Mae'r cynnwys hwn ar gael yn Saesneg yn unig.
I am a final-year doctoral student in Marketing and Strategy at Cardiff Business School. My PhD research is focused on the development of psychological ownership in non-ownership forms of consumption practices. The primary objective is to apply the theory of psychological ownership as an explanatory theory in those consumption styles. My work aims to contribute in several ways to our understanding of the psychological element of access-based consumption and provides a basis for consumer-object relationships in the sharing economy.
- 2017 MSc in Social Science Research Methods (SSRM), Cardiff University
- 2015 MSc in Marketing and International Management (MIM), University of Reading
- 2011 BSc in Business Administration track Marketing, Qassim University
Alkaffary, B. 2019. The role of psychological ownership in access-based-consumption: insights from the fashion industry. Presented at: Academy of Marketing Conference 2019, London, UK, 1-4 July 2019.
Alkaffary, B. 2019. Exploring Psychological Ownership in Access-Based Fashion Consumption. Presented at: 6th International Workshop on the Sharing Economy 2019, Utrecht, Netherlands, 27-29 June 2019.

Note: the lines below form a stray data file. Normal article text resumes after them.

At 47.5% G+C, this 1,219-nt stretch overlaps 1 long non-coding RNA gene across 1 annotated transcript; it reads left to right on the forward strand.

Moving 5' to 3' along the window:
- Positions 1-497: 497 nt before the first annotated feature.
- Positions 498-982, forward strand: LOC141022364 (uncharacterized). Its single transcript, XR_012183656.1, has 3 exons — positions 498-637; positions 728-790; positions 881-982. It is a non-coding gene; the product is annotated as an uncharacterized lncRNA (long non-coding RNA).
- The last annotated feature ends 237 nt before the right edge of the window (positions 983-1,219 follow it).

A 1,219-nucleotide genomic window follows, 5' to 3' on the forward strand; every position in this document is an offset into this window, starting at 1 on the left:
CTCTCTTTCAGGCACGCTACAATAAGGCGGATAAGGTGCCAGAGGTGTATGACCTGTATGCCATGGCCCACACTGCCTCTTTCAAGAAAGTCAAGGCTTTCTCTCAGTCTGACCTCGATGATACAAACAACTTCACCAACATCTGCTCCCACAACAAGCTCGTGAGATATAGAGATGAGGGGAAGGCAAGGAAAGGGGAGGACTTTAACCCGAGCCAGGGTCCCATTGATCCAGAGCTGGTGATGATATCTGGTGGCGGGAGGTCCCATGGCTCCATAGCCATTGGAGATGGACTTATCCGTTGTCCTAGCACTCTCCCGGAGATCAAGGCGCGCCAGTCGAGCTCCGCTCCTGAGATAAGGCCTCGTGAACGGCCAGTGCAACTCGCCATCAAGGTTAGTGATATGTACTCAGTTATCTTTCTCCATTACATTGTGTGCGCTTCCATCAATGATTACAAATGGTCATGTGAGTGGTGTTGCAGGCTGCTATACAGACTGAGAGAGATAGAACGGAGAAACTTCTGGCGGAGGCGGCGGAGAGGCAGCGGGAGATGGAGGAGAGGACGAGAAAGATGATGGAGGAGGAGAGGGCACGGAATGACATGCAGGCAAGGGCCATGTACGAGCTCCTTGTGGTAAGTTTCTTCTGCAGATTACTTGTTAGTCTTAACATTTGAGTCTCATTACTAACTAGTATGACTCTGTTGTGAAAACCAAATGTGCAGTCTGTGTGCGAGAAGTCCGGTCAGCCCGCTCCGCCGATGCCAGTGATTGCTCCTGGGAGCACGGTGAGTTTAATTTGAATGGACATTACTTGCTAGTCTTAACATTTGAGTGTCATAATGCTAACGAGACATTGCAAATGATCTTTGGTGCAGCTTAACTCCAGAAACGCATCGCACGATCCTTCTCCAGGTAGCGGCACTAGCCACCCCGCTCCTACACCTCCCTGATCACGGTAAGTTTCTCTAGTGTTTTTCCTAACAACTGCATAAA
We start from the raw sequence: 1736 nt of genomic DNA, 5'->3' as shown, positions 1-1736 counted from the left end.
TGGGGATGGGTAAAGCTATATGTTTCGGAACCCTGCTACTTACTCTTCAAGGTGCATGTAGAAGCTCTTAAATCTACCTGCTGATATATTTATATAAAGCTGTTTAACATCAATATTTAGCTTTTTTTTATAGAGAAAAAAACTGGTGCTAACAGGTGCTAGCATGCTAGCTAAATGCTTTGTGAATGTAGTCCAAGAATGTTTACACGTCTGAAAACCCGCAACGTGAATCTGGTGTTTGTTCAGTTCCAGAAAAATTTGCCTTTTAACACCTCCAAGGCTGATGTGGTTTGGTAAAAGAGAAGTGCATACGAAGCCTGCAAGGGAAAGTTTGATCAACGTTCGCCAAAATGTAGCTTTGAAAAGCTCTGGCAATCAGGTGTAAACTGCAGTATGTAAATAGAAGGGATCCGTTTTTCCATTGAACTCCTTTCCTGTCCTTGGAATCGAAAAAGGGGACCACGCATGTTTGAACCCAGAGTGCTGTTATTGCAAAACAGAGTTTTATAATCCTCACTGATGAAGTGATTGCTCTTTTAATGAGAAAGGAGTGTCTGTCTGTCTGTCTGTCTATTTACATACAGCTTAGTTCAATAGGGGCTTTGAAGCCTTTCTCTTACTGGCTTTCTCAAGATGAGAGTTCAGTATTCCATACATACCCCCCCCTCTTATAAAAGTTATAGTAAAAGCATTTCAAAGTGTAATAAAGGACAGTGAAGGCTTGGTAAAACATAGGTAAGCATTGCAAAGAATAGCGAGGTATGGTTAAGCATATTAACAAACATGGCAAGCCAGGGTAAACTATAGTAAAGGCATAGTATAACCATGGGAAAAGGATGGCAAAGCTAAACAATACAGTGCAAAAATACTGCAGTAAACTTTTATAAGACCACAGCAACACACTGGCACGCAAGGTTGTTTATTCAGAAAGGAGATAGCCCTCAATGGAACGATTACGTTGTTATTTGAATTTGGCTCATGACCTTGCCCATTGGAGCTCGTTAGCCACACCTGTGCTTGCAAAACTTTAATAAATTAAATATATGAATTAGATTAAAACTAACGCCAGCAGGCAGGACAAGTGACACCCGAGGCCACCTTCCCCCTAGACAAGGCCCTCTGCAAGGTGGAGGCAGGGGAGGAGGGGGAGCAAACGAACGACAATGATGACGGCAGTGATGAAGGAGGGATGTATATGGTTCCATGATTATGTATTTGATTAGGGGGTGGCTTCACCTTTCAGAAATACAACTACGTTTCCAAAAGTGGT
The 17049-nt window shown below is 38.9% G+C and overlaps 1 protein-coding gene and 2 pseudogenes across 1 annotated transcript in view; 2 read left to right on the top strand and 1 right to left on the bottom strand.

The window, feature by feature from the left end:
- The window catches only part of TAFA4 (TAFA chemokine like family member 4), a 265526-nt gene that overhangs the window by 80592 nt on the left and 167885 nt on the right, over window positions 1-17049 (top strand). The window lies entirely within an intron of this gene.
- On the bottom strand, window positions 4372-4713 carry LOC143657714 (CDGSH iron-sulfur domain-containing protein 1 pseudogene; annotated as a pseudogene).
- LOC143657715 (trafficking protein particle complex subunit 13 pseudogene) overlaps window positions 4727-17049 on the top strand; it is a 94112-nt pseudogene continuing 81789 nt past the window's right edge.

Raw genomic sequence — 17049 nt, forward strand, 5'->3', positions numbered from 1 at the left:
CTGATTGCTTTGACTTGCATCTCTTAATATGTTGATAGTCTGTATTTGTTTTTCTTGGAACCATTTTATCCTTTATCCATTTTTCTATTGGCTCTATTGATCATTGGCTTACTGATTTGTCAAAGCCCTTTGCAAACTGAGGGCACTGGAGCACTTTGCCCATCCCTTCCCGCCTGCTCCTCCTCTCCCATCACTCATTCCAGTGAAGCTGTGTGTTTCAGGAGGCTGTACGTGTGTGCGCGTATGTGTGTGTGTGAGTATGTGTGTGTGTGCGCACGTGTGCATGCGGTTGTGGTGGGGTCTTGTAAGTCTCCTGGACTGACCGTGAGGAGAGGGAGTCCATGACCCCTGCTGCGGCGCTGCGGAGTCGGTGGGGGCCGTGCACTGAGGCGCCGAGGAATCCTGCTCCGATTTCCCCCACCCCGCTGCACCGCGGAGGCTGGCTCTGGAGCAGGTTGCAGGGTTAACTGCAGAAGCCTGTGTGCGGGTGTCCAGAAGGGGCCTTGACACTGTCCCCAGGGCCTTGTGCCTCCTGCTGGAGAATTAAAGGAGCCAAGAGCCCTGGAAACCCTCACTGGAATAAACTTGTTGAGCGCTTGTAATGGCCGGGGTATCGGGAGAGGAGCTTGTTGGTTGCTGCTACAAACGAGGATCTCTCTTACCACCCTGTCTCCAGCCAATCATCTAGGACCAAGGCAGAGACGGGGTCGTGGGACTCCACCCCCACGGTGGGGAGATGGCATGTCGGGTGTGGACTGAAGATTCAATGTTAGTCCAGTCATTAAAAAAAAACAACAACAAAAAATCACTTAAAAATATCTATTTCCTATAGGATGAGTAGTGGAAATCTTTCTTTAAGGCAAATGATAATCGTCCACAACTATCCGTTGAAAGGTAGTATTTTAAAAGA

Alkaffary, B. 2019. A study of psychological ownership in access-based fashion consumption. Presented at: Welsh Postgraduate Research Conference in Business, Management & Economics 2019, Cardiff, Wales, 19 June 2019.
- Access-Based Consumption
- Sharing Economy
- Psychological Ownership
- Consumer–Object Relationships
- Accessed Fashion
Working title: The role of psychological ownership in access-based-consumption: insights from the fashion industry
Psychological ownership has been used as a vital construct to predict individuals' motives, attitudes, and behaviours in relation to objects whether they lead to positive or negative outcomes. However, previous research on psychological ownership has tended to assume full ownership of objects. Over the last decade, consumers have increasingly engaged in alternative consumption modes such as sharing, renting and swapping goods. Alternative online platforms offer temporary access to goods rather than the traditional ownership. The clothing rental market has a large potential and could be the solution to a more sustainable fashion industry, however, fashion renting is still lacking behind in popularity and general acceptance. This thesis aims to contribute to the theoretical domain of access-based consumption by adopting psychological ownership as a lens to understand the consumer-object relationship. It will be useful because the mechanisms leading to feelings of ownership can be used to improve predictions of motives, antecedents and outcomes in access-based fashion consumption, that is, how psychological ownership might be largely formed through distinct effects in different access contexts. This will be explored by observing the routes travelled to feelings of ownership of Rent the Runway community, as it is a prominent example of access-based consumption in the fashion retail industry.